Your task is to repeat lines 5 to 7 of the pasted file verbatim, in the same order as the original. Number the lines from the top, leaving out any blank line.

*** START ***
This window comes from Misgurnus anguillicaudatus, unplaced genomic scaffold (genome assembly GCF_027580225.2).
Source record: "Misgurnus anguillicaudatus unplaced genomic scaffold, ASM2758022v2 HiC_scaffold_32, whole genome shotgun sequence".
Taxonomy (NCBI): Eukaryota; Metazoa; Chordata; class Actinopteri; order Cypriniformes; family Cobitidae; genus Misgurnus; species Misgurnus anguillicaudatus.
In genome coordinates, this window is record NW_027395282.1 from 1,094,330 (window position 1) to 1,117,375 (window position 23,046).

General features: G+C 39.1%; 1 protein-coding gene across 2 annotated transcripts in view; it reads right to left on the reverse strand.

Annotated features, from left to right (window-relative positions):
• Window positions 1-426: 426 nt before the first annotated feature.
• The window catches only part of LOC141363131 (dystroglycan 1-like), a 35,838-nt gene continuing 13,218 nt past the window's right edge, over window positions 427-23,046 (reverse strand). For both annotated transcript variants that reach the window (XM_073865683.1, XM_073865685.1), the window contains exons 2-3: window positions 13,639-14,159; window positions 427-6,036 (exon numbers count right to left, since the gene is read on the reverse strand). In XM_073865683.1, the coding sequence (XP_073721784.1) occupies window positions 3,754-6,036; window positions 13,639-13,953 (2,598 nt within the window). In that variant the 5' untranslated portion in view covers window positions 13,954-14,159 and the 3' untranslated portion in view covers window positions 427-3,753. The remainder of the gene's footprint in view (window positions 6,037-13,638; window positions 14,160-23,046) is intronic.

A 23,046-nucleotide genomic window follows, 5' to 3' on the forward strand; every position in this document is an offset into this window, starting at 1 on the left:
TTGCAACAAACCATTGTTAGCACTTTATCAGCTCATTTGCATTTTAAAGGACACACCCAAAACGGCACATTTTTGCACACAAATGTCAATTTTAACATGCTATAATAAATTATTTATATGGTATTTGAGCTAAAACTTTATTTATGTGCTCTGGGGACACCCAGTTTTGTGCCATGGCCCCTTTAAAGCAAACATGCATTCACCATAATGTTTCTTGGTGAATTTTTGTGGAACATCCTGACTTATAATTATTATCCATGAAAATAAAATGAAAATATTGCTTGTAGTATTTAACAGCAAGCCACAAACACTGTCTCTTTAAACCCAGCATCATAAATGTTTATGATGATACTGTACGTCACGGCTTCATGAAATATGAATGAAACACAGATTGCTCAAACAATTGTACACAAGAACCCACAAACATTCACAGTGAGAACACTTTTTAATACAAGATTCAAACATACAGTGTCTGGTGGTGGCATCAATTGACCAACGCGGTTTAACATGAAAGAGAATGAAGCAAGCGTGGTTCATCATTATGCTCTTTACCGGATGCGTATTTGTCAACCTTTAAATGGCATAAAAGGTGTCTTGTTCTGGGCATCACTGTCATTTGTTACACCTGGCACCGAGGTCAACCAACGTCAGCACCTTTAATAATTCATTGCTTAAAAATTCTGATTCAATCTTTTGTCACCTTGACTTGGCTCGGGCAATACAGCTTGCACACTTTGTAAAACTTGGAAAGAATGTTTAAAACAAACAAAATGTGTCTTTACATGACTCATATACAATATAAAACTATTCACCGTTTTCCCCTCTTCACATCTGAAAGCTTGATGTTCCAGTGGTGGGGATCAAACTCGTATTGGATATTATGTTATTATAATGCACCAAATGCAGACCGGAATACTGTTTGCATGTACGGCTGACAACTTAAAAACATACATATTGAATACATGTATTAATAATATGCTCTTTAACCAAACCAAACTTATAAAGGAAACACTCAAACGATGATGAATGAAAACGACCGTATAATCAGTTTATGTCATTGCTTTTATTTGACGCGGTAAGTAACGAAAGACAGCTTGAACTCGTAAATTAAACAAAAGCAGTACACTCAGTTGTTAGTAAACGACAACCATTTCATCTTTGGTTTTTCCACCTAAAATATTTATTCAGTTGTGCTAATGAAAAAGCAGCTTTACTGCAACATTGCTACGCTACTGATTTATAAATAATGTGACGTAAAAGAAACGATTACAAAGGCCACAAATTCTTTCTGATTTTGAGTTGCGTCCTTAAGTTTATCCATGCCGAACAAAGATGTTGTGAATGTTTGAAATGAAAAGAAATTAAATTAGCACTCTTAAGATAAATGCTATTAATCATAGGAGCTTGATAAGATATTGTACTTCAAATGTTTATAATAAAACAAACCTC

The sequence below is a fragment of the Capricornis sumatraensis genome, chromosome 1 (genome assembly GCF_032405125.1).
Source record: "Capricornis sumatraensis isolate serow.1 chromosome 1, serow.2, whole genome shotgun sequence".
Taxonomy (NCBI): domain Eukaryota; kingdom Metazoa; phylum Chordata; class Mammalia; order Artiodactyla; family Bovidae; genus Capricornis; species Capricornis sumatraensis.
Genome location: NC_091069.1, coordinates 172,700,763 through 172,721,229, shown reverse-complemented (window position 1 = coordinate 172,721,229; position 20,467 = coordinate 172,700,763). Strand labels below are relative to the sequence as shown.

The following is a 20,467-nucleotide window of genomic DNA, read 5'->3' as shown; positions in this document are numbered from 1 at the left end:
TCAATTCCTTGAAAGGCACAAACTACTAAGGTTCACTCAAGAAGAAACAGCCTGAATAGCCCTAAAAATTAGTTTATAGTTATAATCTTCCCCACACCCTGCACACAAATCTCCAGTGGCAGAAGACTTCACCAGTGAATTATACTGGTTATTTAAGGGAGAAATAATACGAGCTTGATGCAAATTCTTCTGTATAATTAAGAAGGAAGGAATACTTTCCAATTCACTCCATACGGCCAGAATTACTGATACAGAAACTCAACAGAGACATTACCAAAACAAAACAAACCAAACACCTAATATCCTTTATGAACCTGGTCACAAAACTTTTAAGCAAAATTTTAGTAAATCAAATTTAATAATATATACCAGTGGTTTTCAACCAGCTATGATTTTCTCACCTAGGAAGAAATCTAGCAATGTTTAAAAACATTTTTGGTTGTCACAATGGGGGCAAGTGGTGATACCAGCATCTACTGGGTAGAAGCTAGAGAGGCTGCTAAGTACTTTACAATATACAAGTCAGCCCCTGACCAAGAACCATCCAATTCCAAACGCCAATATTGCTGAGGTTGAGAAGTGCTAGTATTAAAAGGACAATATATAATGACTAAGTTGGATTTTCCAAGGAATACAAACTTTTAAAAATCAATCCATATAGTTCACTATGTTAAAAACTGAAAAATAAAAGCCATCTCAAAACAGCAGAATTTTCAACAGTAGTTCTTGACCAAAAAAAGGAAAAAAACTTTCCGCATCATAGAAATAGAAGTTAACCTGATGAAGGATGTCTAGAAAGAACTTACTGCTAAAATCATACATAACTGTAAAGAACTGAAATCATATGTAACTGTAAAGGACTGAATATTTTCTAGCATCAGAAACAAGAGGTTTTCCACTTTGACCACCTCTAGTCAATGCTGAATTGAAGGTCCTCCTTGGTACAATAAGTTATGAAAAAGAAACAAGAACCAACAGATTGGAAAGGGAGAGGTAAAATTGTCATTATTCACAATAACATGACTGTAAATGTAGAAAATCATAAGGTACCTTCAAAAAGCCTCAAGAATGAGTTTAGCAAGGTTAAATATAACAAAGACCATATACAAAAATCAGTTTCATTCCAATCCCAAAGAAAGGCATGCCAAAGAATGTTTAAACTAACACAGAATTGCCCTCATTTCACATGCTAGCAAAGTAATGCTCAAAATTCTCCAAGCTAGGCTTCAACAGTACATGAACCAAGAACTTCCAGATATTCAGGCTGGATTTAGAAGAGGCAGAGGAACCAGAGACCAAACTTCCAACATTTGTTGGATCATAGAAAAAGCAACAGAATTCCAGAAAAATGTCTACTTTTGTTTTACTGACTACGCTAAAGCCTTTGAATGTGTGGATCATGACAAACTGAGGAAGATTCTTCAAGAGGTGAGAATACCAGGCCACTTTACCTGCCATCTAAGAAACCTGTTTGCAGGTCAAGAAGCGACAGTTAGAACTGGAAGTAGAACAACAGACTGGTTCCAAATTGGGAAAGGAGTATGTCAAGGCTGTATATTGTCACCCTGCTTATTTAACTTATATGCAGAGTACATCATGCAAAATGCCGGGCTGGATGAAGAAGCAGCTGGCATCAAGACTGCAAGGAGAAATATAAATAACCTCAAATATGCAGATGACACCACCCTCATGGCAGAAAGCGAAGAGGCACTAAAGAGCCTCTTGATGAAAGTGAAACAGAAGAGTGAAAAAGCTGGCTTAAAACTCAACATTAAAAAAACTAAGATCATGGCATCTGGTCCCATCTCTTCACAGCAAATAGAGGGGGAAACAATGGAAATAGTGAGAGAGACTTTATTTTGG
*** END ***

General features: G+C 39.1%; 1 protein-coding gene across 2 annotated transcripts in view; it reads right to left on the reverse strand.

Annotated features, from left to right (window-relative positions):
• Window positions 1-426: 426 nt before the first annotated feature.